Do we want drivers texting, reading and sending emails or surfing the web while behind the wheel?
No. People die when drivers distract themselves that way.
But we doubt the National Highway Traffic Safety Administration's latest set of voluntary guidelines to auto manufacturers will help much.
The NHTS guidelines include a recommendation that devices built into vehicles are automatically turned off unless the vehicle is stopped and the transmission is in park. Necessary safety devices would not be included in the changes.
We think the NHTS is forgetting a few things in their recommendations.
First, drivers are not always the ones using GPS units or other electronic devices in a vehicle. Passengers are often the ones using such things.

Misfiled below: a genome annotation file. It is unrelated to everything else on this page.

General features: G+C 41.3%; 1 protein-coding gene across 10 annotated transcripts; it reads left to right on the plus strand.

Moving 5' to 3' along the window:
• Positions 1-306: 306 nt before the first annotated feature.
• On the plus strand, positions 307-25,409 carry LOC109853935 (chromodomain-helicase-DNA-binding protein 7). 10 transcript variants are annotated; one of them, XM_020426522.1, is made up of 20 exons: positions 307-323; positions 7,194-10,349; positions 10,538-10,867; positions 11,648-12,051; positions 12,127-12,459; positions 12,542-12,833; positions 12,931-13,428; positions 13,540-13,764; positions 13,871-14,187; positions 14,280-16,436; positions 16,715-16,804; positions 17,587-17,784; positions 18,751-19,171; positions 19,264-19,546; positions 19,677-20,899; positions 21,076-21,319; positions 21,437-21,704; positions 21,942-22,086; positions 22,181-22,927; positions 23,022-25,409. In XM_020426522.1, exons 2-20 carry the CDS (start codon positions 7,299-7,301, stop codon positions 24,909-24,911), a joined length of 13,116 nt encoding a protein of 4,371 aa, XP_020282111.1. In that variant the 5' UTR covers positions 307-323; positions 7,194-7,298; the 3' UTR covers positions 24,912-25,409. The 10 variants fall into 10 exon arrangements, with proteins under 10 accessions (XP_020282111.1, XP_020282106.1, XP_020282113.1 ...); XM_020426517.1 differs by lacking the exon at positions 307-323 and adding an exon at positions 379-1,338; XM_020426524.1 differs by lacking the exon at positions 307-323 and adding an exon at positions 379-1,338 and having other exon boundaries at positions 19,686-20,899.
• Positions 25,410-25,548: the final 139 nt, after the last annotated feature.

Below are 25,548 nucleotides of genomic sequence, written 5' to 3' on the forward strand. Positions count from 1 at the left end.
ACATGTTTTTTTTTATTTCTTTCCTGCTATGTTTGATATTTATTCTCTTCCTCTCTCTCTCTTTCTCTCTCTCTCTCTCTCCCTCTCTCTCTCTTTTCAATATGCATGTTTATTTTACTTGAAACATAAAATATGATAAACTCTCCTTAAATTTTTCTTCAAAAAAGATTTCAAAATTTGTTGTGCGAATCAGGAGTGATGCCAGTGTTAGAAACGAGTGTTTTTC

Second, the guidelines deal with only devices that are built in to vehicles. Drivers could continue using their own portable GPS units, cellphones and so on.
We have seen critics of the guidelines asking the question: Would federal officials rather a driver try to unfold a road map to see where he's going than use a touch-screen GPS unit? But that is a red herring. Both are distracting and dangerous.
In any case, we understand what the NHTS hopes to accomplish, but there must be better, more effective ways to help, or force, people to drive safely.